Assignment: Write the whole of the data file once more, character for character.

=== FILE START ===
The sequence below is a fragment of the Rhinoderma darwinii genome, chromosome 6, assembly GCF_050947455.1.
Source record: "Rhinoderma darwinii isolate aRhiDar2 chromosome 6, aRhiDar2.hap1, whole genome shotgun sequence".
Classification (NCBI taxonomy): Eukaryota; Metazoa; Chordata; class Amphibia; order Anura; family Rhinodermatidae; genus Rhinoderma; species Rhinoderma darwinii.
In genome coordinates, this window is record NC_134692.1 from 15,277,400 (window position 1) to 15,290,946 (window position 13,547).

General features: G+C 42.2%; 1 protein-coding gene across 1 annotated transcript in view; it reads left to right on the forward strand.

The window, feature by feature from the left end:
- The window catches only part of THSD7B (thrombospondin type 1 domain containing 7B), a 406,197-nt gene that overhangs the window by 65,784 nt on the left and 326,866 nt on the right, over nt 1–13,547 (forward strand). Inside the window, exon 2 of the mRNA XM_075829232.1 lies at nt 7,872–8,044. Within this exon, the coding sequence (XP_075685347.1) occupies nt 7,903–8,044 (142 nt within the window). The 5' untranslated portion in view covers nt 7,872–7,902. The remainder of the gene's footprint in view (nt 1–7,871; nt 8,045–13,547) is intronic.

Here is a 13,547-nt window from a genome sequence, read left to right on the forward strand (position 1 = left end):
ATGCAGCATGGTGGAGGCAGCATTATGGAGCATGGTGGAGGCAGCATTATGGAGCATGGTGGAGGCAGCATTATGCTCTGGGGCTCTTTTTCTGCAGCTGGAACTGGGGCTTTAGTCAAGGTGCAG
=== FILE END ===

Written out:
The sequence below is a fragment of the Rhinoderma darwinii genome, chromosome 6, assembly GCF_050947455.1.
Source record: "Rhinoderma darwinii isolate aRhiDar2 chromosome 6, aRhiDar2.hap1, whole genome shotgun sequence".
Classification (NCBI taxonomy): Eukaryota; Metazoa; Chordata; class Amphibia; order Anura; family Rhinodermatidae; genus Rhinoderma; species Rhinoderma darwinii.
In genome coordinates, this window is record NC_134692.1 from 15,277,400 (window position 1) to 15,290,946 (window position 13,547).

General features: G+C 42.2%; 1 protein-coding gene across 1 annotated transcript in view; it reads left to right on the forward strand.

The window, feature by feature from the left end:
- The window catches only part of THSD7B (thrombospondin type 1 domain containing 7B), a 406,197-nt gene that overhangs the window by 65,784 nt on the left and 326,866 nt on the right, over nt 1–13,547 (forward strand). Inside the window, exon 2 of the mRNA XM_075829232.1 lies at nt 7,872–8,044. Within this exon, the coding sequence (XP_075685347.1) occupies nt 7,903–8,044 (142 nt within the window). The 5' untranslated portion in view covers nt 7,872–7,902. The remainder of the gene's footprint in view (nt 1–7,871; nt 8,045–13,547) is intronic.

Here is a 13,547-nt window from a genome sequence, read left to right on the forward strand (position 1 = left end):
ATGCAGCATGGTGGAGGCAGCATTATGGAGCATGGTGGAGGCAGCATTATGGAGCATGGTGGAGGCAGCATTATGCTCTGGGGCTCTTTTTCTGCAGCTGGAACTGGGGCTTTAGTCAAGGTGCAG